• The Auditor, in order to report amounts in clause 34 of the Tax Audit Report, requires proper reconciliation of the amounts debited to Profit and Loss Account and out of the said amount, the amount on which tax has been deducted at source under Chapter XVII-B/XVII-BB.

Issues and Challenges 

  • In every business there exists different departments which hold lot of importance, and like other business sections, tax departments face increasing demand to operate more efficiently. At the same time, expectations are growing for tax departments to provide strategic tax viewpoints and additional value to the broader organization.
  • Over the past few years, the tax administration has significantly increased the applicability of TDS provisions with the object of bringing the entire supply chain of businesses directly within the reporting landscape. In addition, they have also introduced higher TDS rates for transactions with parties who have defaulted in filing the Income Tax Returns. The Finance Act, 2022 has further extended the provisions of TDS to the transactions where one business party provides perquisite or benefit and also on transactions involving virtual digital assets.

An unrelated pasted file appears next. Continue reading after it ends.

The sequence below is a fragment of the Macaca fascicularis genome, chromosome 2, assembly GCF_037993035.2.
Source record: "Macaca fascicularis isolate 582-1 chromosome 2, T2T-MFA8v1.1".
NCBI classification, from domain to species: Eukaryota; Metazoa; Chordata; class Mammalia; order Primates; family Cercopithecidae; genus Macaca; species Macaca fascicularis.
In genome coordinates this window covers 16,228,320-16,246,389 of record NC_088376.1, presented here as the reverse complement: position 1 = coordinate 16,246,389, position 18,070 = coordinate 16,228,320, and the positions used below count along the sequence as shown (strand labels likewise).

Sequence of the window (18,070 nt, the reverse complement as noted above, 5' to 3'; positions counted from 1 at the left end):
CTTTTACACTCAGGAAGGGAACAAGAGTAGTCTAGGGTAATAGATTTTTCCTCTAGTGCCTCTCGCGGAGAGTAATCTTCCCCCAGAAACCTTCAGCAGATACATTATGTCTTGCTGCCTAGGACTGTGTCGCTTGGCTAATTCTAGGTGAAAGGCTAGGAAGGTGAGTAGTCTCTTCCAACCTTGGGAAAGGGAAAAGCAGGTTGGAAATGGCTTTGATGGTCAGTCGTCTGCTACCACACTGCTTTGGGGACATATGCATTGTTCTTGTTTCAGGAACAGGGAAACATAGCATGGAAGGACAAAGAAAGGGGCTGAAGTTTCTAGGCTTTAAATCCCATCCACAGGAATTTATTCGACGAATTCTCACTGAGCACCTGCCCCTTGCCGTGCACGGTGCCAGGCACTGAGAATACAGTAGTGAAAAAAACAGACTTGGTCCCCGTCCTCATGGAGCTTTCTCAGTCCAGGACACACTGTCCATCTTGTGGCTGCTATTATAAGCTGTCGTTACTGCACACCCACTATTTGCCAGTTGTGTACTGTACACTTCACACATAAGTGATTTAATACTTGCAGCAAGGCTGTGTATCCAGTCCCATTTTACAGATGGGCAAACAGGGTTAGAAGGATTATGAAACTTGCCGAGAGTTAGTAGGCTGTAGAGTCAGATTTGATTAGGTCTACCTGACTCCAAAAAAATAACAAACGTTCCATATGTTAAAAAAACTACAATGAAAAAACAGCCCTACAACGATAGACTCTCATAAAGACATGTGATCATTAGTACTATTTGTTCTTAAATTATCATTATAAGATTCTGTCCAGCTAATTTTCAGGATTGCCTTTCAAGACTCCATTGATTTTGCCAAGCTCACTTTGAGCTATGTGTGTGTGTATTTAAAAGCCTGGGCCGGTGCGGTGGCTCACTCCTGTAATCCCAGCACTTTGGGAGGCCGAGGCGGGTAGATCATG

• Expanding scope such as withholding taxes on dividends and purchase of goods is making the process more cumbersome and clerical. 
  • It is essential to note that it is the primary responsibility of the entity being audited, to prepare the information in such a manner that the Tax Auditor can verify the compliance as required in the clause. 
  • It may be noted that while determining the amount to be reported in Clause 34(a), the payments made by the entity in advance should also be considered and the reporting should not be restricted only to expenses debited to Profit & Loss or the TDS/TCS returns filed. 
  • Against the expenses where tax has not been deducted a reasoning is required to be given so that the auditors can judge whether disallowance u/s 40(a)(i)/40(a)(ia) is required or not.
  • The Expense side reconciliation of voluminous data, for the purpose of reporting in clause 34, requires lot of efforts in the analysis of the data and identifying reasons for short/non-deduction of TDS.
  • Various data sources have to be calibrated and synchronised in order to report the correct figures in Clause 34 of the Tax Audit Report.
  • The onerous compliance, reconciliation and disclosure requirements requires the entities to grease their elbows in putting various reports and data sets together in meaningful manner.
  • Further, the Tax Authorities are using sharper tools for completing the assessments and thereby requiring the tax assessees to provide these reconciliations required in the Tax Audit Report.